Getting Started with GPT-4 Function Calling

In this guide, we'll discuss how to get started with OpenAI's latest API upgrade: function calling.

a year ago   •   5 min read

By Peter Foy

OpenAI has released yet another major update to the GPT-3.5 and GPT-4 API: function calling.

As OpenAI writes in their blog post:

Developers can now describe functions to gpt-4-0613 and gpt-3.5-turbo-0613, and have the model intelligently choose to output a JSON object containing arguments to call those functions.
This is a new way to more reliably connect GPT's capabilities with external tools and APIs.

If you've been following our tutorials, you know that this functionality was previously only possible with tools like LangChain, although bringing this capability directly into GPT API is, in my opinion, going to a massive change to programming and working with LLMs in general.

In particular, the ability to incorporate functional calls to external APIs solves the main limitation of the GPT models, namely, it's lack of access to external data sources and up-to-date information beyond the 2021 knowledge cutoff date.

This also means that users can effectively make their own API calls entirely with natural language, and GPT-4 will intelligently route that request to the appropriate function, and summarize the results in a user-friendly way.

In this guide we'll walk through how to get started with function calling using GPT-4 and walk through several examples from the documentation.

Understanding Function Calls in GPT-4

Next up, let's go through the example provided by OpenAI to understand how function calling works. As the docs highlight: can describe functions to gpt-3.5-turbo-0613 and gpt-4-0613, and have the model intelligently choose to output a JSON object containing arguments to call those functions.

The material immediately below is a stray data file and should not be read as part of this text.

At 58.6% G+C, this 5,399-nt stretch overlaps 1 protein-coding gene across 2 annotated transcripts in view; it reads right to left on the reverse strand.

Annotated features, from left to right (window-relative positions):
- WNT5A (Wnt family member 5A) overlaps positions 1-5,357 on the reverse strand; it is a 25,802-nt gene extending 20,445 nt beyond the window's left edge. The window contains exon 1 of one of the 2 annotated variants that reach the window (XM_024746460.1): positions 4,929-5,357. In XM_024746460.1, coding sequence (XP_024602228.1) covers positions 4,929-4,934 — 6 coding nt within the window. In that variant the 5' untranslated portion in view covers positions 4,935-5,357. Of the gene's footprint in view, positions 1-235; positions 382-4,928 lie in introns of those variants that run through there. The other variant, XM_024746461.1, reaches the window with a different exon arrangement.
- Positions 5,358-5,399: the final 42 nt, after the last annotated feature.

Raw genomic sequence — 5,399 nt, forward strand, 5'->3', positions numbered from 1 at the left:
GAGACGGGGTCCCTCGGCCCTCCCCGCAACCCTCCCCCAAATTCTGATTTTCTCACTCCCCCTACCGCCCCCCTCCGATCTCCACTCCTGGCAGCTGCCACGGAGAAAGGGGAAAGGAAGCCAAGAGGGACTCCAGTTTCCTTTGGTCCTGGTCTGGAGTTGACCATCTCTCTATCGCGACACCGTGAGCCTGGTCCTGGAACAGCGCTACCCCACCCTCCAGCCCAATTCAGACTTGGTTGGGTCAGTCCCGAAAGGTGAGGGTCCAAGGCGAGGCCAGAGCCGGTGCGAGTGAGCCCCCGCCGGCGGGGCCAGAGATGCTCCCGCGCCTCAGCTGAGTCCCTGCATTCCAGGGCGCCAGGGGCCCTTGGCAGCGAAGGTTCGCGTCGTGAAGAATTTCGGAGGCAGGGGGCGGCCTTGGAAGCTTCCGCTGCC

A key point is the the ChatCompletions model isn't actually executing the function, but rather it generates the JSON that can be used to perform the call.

Under the hood, functions are injected into the system message in a syntax the model has been trained on.

In other words, function calling allows us to reliably retrieve the structured data we need from GPT-4 to make our external API call.

Here's a high-level overview of how function calling works:

  1. First we call with ChatCompletion model with the user's query and define a set of functions that can be used in the functions parameter
  2. Based on the user's query the model can then choose to call a function. If so, the content will be a stringified JSON object that adheres to the functions schema.
  3. We then parse the string into JSON and call our function with the arguments GPT-4 provides.
  4. Finally, we call the ChatCompletion model again by appending the function response as a new message object, and then GPT-4 will summarize the results back the user.